My Life in France by Julia Child – learning to cook and write about food in the French way by a remarkable woman
My Life in France by Julia Child
Although I am not a good cook, even I had heard of the amazing “Mastering the Art of French Cooking” volumes I and II as the authority on cooking French recipes adapted for American tastes and available supplies that had been produced by the chef, Julia Child. This is the book behind the achievement of this ground-breaking book, which boasts fool proof techniques and recipes for cooking in the genuine French way. It is much more in so many ways. It is also the story of Julia’s life together with her husband Paul as they began married life in France and she began to become obsessed with the foods, the restaurants and generally the French way of life.
Written “with” Alex Prud’Homme, this recalls in a nonstop series of anecdotes and memories of a life of determination to produce food in an excellent way, even when starting with few if any skills and embracing the most basic of foods and recipes. It recalls the challenge of following her husband in a series of United States government jobs, of finding accommodation, of places to buy and cook the food that she came to love. It is a story of love between a couple who worked together but preserved their own spheres, who made genuine friends and discovered fascinating settings for their activities, who worked hard to change the face of American (and by extension, British) cooking from the mid twentieth century onwards. It covers the problems of co authorship when research took the form of ideas then extensive checking that the recipes would work for everyone as well as translating the language and expectations of a big book into English. Julia comes over as someone who embraced her new life in France with enthusiasm, but also organised determination. She set out to learn the language and to cook in an authentic manner, using the equipment and ingredients that she could locally source. While some of her recipes may be rather rich or grand for today, she champions ideas that are still fashionable, that anyone can cook who is prepared to really work at it. Her later books were to rise to the challenge of electric kitchen equipment, though her first impulse was to create with traditional items such as copper bowls. There are a lot of food references in this book; while it doesn’t give recipes as such there are many details of struggles with ingredients and methods, and just how many times Julia had to repeat processes to get them just right.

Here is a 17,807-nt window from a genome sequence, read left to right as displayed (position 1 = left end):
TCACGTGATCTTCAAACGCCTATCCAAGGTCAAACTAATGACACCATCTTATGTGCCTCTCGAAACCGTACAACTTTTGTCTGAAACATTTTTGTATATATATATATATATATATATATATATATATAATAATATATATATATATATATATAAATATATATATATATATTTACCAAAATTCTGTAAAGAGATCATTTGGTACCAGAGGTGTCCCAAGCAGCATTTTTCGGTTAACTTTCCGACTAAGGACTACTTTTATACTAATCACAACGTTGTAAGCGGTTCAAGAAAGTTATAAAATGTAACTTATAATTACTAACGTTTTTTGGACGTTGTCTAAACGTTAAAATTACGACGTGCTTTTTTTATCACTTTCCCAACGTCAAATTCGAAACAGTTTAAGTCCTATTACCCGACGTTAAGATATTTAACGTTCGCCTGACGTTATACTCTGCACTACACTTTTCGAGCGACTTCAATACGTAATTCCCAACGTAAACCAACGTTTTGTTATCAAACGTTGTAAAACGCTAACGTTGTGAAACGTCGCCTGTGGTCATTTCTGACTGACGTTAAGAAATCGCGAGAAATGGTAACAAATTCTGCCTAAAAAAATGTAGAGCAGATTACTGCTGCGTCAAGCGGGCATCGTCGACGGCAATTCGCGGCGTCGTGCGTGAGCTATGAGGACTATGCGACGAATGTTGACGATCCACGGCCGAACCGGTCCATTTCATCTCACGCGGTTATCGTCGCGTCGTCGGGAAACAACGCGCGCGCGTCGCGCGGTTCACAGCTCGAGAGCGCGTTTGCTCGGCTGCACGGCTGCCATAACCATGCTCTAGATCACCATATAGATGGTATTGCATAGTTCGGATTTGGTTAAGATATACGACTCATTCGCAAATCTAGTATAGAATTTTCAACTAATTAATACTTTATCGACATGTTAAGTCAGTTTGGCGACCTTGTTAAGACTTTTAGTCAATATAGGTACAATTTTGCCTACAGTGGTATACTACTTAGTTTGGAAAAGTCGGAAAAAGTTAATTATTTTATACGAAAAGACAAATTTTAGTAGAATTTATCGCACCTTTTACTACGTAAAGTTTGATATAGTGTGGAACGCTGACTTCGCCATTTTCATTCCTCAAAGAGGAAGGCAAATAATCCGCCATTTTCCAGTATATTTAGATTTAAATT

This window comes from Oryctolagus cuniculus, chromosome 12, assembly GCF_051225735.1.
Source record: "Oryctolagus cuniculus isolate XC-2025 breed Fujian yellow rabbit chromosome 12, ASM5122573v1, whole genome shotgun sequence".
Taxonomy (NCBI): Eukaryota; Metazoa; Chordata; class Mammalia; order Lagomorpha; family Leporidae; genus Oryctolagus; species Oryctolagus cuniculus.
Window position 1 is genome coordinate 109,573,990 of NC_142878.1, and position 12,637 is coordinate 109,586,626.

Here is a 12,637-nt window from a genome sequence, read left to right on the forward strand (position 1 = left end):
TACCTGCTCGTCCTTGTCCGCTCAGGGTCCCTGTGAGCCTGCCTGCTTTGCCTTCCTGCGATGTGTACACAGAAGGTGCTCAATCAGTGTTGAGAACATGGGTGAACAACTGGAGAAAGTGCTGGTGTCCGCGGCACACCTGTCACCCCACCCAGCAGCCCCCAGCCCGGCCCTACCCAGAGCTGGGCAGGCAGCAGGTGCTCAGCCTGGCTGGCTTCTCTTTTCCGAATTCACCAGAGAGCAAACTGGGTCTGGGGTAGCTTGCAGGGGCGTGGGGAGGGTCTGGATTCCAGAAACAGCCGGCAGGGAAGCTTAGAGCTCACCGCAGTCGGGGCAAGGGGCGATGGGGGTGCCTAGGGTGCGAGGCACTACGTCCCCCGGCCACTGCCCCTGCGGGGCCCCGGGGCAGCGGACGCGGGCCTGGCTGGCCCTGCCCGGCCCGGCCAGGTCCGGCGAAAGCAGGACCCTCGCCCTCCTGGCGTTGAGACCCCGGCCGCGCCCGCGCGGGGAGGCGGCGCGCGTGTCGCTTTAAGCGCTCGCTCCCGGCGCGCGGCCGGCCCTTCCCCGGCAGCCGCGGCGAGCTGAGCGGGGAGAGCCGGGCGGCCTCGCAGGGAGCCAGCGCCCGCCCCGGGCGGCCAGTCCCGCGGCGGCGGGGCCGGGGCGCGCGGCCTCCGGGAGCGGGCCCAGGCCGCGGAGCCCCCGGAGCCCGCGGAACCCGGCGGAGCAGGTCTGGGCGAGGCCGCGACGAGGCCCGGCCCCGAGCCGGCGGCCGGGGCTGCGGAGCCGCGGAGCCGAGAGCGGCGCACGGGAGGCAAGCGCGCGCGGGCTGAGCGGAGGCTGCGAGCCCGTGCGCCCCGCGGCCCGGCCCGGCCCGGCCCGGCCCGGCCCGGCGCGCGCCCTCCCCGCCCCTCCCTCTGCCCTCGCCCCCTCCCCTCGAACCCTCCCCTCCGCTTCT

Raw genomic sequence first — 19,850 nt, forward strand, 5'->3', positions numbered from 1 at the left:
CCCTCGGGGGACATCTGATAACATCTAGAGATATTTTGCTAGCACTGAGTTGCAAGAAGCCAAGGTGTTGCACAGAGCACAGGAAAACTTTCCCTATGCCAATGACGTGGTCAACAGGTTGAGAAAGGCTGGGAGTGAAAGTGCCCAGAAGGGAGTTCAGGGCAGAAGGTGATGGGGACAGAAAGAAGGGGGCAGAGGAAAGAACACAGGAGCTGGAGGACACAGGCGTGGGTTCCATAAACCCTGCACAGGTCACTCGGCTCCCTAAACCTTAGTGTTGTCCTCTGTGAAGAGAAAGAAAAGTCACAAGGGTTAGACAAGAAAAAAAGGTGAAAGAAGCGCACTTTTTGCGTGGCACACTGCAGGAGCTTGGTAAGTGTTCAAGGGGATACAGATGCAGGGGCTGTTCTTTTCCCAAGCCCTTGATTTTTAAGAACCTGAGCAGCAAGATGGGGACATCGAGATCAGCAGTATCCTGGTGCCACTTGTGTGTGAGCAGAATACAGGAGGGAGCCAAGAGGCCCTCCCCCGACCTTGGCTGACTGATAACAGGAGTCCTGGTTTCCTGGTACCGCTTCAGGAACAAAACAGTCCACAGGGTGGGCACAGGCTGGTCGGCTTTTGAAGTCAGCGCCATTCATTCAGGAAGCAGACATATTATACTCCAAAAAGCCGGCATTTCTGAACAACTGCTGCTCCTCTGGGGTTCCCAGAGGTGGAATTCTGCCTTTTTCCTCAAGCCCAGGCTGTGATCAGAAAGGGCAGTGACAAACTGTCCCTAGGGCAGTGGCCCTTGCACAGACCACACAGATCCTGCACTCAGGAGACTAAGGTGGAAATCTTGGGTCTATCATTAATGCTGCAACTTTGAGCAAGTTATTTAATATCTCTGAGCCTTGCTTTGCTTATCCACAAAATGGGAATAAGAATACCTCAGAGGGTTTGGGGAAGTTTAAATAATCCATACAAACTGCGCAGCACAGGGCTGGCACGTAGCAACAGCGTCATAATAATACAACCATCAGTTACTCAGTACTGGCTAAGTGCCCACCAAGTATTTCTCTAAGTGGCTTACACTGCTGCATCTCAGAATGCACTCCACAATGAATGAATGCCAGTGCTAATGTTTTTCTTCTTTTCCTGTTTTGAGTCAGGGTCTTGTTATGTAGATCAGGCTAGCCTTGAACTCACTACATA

The other fascinating element of this book is the large number of friends and acquaintances that Julia and Paul made in France and other countries. There are many chefs and experts in the realm of French food, but also the servants, the colleagues, the particular circles of interests they joined. As Julia’s success as an author and cookery teacher grows, she recalls how she pioneered cookery programmes on American television and how she sought to capture the last vestiges of traditional food production and wine keeping on film. Julia and Paul obviously did their best to make a physical home wherever they lived, even when they were dispatched to a place or even country they did not know. This book also refers to Julia’s political and emotional estrangement from her father, as well as some of the lasting effects of war service. She admits to mistakes, panics and disasters, but also the triumphs of hard work in producing a definitive cookery book that is almost legendary even several decades after it first appeared.
The book is liberally illustrated with photographs of Julia and many of the people she encountered while perfecting her art. There is also a comprehensive index of many of the topic mentioned and people who contributed to her progress. This is a well written and readable book for anyone who has an interest in cooking and the French lifestyle in the mid twentieth century onwards, as well as the progress of a remarkable woman. I was pleased to have the opportunity to read and review this book.